This two-season series, which began in 2009, is for obsessive-compulsive and anxiety disorders what “Intervention” is for addiction: a frank, intimate, sometimes shocking snapshot of a person in crisis. Here, though, we also stay with the subjects through effective therapy and coaching. Pop culture tends to position O.C.D. as cutesy germaphobia, but “Obsessed” makes it clear that the disorder is isolating and debilitating — and, mercifully, also treatable.

… 4 Hours, and I Like Gentle Comedy

The brainy and self-effacing British comedian James Acaster released four stand-up specials at once: three individual chapters and a fourth that synthesizes material from the previous three. The wrinkled backdrops and Mr. Acaster’s unassuming demeanor give off a laid-back vibe, but the material is precisely written and tightly constructed, with elegant moments of poetry and fantasy. The third hour, “Reset,” is the best of the bunch, but the episodes build on one another and should be watched in order.

Niall Horan Said He Has "Mild" Obsessive Compulsive Disorder

Niall Horan has previously shared how anxiety and mental health issues have been a factor in his on-stage performances. In 2017, the former One Direction member said he gets “a little anxious,” and in a new interview he said that he has been diagnosed with another form of mental illness — obsessive compulsive disorder.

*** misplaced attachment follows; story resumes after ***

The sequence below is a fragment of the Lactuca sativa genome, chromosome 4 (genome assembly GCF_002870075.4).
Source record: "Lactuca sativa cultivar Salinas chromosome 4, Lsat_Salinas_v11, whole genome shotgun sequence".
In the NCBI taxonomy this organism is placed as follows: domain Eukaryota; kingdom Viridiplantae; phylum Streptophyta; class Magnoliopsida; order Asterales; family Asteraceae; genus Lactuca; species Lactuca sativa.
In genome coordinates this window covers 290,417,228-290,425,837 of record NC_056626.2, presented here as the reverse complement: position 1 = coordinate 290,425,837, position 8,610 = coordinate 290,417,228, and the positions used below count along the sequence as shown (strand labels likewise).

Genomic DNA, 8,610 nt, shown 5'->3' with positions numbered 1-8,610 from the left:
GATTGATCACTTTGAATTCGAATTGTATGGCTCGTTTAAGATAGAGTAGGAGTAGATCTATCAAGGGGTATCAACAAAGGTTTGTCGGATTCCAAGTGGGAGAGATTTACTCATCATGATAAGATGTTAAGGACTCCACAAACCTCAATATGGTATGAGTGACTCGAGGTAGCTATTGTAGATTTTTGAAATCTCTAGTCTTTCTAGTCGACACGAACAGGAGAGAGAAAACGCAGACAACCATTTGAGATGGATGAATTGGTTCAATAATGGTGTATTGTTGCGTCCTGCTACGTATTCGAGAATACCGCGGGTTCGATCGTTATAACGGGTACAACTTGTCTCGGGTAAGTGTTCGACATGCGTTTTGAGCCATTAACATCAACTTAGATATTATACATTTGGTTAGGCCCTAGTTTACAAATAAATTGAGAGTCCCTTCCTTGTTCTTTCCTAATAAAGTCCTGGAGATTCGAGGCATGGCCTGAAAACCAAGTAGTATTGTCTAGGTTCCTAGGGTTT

Obsessive compulsive disorder (OCD) is estimated to affect 2.2 million people in the United States, and as the Anxiety and Depression Association of America explains, the disorder can cause a person to experience unwanted compulsions and obsessions, ranging from behavior to thoughts. As pointed out by Just Jared Jr., Niall explained in an interview with German magazine ZEIT LEO that doctors call his OCD “mild.”

The performer explained how his OCD causes “tics,” or the need to complete behaviors in a particular way. “I feel like I have to do things in a certain way,” he said in the interview. “For example, if I have a burger with chips on my plate, I always have to eat the chips first and only pick up the burger at the very end.” Niall went on to share how OCD has impacted his performance.

“There are other tics in my life. Even when I go on stage, I only have one fixed sequence. I always have to sing in the same order, move and so on,” he said.

He also previously explained that he practices a breathing technique before he goes on stage to cope with anxiety. It’s called”box breathing,” which is process where you take a deep breath in for four seconds, breathe out for four seconds, and then hold your breath for four seconds, and repeat as necessary.

Niall said he’s learned to not be ashamed of his tics, and he shouldn’t be. Mental illness is nothing to be ashamed of, just as someone with a physical illness shouldn’t be ashamed.